Background Kinesiotaping is widely used in pain due to various musculoskeletal conditions. Especially sports injuries are the main area for kinesiotaping.
Objectives In our study we aimed to use in different topic, temporomandibular joint (TMJ) pain and to show the efficacy on joint function and quality of life.
Methods We assessed 86 patients aged 18 to 38 years who attended outpatient clinic with acute or chronic TMJ pain and discomfort while chewing. A board of one physiatrist and a dentist (oral and maxillofacial surgeon) evaluated the patients. Previous dental surgery/ jaw injury and other dental pathologies excluded and 69 patients with myofascial pain and the history of sleep disorders like clenching or grinding teeth while sleeping were randomly divided into the oral splint (bite guard) and the kinesiotaping group. Kinesio taping was applied to the skin over TMJ in reverse “V” shape extended to inferior border of jaw muscle and to the anterolateral aspect of neck. Taping was applied two times per week for two weeks. In splint group, bite guard were used all day long for two weeks except sleeping period. Presence of locking of the the joint, clicking or crepitation sound were noted and limitation of ROM in TMJ were measured by distance between upper and lower incisives, Speech, eating and sleeping behaviors were assessed for daily living activities. Pain intensity was measured by the visual analog scale (VAS). All the parameters were evaluated before and after intervention.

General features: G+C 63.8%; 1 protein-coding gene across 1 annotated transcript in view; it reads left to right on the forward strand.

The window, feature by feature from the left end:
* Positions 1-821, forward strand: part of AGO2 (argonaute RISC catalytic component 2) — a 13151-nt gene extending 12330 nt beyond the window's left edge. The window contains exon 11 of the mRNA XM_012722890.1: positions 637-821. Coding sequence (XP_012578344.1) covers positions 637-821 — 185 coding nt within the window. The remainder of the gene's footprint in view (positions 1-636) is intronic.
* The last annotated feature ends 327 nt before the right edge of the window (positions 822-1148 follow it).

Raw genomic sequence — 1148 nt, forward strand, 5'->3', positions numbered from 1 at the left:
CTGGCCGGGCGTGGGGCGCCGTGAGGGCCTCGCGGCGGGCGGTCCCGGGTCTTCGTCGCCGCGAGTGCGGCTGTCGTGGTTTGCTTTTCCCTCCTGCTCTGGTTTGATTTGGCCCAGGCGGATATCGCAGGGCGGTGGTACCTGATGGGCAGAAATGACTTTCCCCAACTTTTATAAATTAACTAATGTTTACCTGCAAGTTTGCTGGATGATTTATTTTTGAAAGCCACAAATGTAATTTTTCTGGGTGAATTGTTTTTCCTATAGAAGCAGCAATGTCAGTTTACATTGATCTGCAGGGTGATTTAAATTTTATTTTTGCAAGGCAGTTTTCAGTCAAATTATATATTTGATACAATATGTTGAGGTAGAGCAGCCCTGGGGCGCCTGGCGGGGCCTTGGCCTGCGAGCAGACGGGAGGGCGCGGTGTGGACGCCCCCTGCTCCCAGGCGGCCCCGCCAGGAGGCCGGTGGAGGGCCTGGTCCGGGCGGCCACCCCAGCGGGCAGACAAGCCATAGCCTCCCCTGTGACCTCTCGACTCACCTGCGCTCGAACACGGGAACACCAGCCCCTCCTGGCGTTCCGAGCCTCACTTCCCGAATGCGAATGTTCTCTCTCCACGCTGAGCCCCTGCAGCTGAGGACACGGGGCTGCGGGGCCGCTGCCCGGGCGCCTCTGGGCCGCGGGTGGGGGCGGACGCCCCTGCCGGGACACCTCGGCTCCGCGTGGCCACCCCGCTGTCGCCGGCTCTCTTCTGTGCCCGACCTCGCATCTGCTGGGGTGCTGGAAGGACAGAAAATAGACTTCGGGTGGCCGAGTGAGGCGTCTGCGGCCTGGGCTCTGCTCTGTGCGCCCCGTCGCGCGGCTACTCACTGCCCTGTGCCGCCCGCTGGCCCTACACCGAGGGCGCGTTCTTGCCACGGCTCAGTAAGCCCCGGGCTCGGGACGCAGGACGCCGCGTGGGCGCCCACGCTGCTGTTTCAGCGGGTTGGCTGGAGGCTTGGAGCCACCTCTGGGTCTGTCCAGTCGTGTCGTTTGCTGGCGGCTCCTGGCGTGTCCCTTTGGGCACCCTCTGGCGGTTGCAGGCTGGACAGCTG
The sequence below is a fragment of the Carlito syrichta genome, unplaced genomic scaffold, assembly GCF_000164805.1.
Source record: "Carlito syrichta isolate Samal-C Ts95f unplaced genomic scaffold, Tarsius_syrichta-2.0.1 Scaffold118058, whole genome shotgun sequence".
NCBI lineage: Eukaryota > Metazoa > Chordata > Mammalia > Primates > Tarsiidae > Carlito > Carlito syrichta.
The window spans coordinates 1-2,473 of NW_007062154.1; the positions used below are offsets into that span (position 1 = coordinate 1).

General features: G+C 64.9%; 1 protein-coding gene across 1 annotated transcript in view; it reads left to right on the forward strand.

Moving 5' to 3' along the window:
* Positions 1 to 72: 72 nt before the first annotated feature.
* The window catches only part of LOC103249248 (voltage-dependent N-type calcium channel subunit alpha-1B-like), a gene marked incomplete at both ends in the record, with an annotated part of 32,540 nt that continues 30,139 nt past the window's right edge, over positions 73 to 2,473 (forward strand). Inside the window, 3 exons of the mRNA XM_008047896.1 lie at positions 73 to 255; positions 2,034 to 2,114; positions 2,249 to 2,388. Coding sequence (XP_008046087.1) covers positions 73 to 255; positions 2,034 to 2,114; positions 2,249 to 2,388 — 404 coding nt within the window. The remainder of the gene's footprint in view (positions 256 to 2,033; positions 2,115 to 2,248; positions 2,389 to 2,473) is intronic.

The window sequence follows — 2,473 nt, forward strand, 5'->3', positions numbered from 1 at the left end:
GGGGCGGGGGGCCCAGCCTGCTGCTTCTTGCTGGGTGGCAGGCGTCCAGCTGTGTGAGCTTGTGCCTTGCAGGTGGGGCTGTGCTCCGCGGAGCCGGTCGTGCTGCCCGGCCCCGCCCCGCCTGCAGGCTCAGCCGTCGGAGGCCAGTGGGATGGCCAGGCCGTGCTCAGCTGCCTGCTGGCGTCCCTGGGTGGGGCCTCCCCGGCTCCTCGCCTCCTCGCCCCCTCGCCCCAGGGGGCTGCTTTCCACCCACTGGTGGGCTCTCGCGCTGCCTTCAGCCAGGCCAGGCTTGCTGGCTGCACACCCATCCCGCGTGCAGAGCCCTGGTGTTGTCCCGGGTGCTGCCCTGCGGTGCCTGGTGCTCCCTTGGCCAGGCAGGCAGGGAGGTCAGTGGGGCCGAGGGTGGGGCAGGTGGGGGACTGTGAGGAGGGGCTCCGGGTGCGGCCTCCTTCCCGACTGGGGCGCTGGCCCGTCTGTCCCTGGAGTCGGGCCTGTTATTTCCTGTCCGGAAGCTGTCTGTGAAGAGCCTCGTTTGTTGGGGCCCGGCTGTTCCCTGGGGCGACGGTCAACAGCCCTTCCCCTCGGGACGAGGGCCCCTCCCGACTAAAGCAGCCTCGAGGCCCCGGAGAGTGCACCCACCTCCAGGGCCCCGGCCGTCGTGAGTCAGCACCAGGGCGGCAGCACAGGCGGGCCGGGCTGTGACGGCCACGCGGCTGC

Results Thirty four subjects were assigned to the kinesiotaping group, and thirty five subjects were assigned to the oral splint group. Both in the kinesiotaping and splint group, the level of pain intensity was decreased and the ROM was increased significantly (p<0.01), (p<0.05). Comparison between the groups did not reveal significant differences in VAS and ROM. Daily eating activity and sleeping quality were improved in both groups but not in other oral activities.
Conclusions Although many etiological causes of TMJ pain, for the patients with myofascial pain and fibromyalgia, kinesiotaping is as effective as oral splints like bite guards. During daily practice, the myofascial pain syndrome and fibromyalgia background should be assessed for the ideal treatment. In contrast to splinting, kinesiotaping is non-invasive, easy-to-apply intervention method and do not interrupt daily oral activities.
Disclosure of Interest None declared
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